I collect these objects and keep as series in case of use. Also all objects (background or characters) are handmade. It may be from series of wet drawing paper (“The Magpie’s Gossip”) or torn pieces of magazines (“Itsihitanantsu”, “The Catfish and the Moon”, “Piramidka”). I used After Effects for animation frame by frame and for compositing. I only minimally used software effects – only frame by frame and free improvisation.
What were you aiming to convey with the film Clock Face? What do you want viewers to remember about this work?
The narration of the story in this film was conceived as a procession of images without their deployment (like a layer-cake). The last thing I needed was to retell fragments of legends and parables. Conversely, this should create anchor points for unfolding associations without a didactic context. I thought it was close to the Jewish tradition - to go from insight to meaning with a great degree of interpretation.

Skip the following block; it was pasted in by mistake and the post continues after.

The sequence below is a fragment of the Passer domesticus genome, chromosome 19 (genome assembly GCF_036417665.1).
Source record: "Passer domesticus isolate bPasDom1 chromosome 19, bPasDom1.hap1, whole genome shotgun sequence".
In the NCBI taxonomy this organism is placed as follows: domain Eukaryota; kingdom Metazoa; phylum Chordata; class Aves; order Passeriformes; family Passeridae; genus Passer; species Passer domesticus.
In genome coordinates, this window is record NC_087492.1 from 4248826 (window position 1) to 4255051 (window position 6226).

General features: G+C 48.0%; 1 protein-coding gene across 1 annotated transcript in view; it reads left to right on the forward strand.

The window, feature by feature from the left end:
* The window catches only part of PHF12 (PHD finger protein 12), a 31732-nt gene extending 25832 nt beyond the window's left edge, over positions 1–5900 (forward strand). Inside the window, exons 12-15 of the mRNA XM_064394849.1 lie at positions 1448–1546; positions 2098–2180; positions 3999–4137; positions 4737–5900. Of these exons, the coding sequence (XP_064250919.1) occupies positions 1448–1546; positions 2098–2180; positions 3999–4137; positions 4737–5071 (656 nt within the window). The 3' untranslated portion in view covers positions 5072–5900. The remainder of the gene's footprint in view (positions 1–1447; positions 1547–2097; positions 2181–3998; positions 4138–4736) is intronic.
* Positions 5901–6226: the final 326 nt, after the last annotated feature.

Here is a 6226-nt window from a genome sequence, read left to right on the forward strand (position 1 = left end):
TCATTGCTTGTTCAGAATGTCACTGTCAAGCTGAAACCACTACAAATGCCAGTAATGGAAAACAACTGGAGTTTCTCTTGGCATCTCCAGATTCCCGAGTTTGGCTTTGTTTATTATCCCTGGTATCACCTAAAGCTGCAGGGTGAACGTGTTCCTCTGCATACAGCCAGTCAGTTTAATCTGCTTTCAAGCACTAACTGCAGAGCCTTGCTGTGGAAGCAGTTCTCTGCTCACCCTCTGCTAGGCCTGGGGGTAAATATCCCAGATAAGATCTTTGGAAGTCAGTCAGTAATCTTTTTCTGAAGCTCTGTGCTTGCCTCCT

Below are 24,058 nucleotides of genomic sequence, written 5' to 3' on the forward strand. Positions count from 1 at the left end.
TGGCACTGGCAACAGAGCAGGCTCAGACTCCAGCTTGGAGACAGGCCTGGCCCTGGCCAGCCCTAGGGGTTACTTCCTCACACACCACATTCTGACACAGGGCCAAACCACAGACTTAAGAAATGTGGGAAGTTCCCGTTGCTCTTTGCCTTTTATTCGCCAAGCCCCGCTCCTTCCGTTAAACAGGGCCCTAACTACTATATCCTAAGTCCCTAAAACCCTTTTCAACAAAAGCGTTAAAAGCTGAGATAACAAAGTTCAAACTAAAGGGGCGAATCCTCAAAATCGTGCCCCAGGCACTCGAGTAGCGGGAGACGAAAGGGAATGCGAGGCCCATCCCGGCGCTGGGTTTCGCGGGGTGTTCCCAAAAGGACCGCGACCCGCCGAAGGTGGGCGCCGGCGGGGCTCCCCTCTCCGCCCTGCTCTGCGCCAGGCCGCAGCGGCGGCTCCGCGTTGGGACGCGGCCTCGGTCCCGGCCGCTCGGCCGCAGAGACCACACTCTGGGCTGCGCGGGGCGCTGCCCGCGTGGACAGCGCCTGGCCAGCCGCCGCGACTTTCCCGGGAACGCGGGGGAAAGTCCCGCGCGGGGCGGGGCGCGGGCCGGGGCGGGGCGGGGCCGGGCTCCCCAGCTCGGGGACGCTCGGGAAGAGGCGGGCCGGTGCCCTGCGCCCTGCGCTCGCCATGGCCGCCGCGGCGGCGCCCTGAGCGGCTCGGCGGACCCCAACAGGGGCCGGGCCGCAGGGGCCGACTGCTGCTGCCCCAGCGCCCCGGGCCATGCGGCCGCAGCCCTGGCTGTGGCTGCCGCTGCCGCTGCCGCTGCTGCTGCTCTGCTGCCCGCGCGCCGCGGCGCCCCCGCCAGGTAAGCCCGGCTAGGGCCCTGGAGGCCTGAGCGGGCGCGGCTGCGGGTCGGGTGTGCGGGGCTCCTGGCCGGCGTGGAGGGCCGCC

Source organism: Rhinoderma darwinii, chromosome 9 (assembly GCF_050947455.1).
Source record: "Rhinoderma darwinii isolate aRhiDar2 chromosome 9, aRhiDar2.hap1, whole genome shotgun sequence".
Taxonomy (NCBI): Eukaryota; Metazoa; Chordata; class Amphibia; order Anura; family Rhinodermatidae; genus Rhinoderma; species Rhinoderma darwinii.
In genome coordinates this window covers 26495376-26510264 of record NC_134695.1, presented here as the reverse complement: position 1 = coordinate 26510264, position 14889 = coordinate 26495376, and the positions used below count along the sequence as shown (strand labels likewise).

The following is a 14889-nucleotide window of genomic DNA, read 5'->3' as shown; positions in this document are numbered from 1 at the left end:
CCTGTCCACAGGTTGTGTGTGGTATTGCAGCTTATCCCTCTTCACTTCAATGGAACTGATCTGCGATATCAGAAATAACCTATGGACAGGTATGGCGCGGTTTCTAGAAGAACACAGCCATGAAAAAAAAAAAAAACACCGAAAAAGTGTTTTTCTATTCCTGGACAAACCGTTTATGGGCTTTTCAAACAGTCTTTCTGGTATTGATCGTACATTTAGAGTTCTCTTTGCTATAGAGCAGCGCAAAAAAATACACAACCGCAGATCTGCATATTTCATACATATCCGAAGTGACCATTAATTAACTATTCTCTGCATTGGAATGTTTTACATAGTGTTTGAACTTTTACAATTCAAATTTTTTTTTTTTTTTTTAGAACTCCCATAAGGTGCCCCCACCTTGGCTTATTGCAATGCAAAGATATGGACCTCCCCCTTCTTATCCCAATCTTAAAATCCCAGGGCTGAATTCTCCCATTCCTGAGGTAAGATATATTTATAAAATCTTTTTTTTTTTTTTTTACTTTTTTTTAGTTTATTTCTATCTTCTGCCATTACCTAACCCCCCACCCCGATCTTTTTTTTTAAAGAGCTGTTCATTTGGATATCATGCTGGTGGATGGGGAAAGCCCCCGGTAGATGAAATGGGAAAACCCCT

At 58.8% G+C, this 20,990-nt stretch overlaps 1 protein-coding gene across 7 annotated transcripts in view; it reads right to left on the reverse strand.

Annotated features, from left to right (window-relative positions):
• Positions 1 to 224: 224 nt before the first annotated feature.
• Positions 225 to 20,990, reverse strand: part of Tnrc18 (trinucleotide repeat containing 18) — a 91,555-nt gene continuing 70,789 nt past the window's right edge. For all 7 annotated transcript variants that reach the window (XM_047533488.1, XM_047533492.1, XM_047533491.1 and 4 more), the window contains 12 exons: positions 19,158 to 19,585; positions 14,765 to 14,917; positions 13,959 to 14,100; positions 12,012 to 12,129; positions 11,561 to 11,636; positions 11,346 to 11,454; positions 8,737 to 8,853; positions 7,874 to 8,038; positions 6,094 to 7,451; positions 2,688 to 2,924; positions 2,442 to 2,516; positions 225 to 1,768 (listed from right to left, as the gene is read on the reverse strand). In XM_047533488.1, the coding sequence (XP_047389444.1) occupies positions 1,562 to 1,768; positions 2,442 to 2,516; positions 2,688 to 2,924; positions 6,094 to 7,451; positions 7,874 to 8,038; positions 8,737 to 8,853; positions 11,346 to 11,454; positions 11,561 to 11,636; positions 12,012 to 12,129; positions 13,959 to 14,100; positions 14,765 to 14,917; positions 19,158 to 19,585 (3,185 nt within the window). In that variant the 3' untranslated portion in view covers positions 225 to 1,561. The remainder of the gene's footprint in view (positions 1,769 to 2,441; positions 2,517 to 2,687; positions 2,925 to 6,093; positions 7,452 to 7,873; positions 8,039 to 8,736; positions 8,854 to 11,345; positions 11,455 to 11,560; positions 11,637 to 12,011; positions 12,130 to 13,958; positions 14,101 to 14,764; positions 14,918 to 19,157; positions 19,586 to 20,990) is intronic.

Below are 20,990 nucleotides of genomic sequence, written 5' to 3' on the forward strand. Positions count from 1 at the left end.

This is absolutely outside the tradition of Russian animation - it is incomprehensible to them, mostly. There seems to be a stereotypical attitude to everything Jewish (whether plus or minus), but this is not close to me. My approach is the alien approach. This is my approach to any tradition. In Japan, the film was perceived well (perhaps they are also aliens), and the Vimeo Staff (I am incredibly grateful to them). And it fascinates children too.
What equipment/set-up do you use?
I used a Sony Cyber-shot DSC-R1 camera and table with tiers for shooting drawings on glass in the film "Tucuman." Here is the last view of this table, in Rostov-on-Don, in 2014...and an example of shooting frames, wich was used in this film.
Camera and table with tiers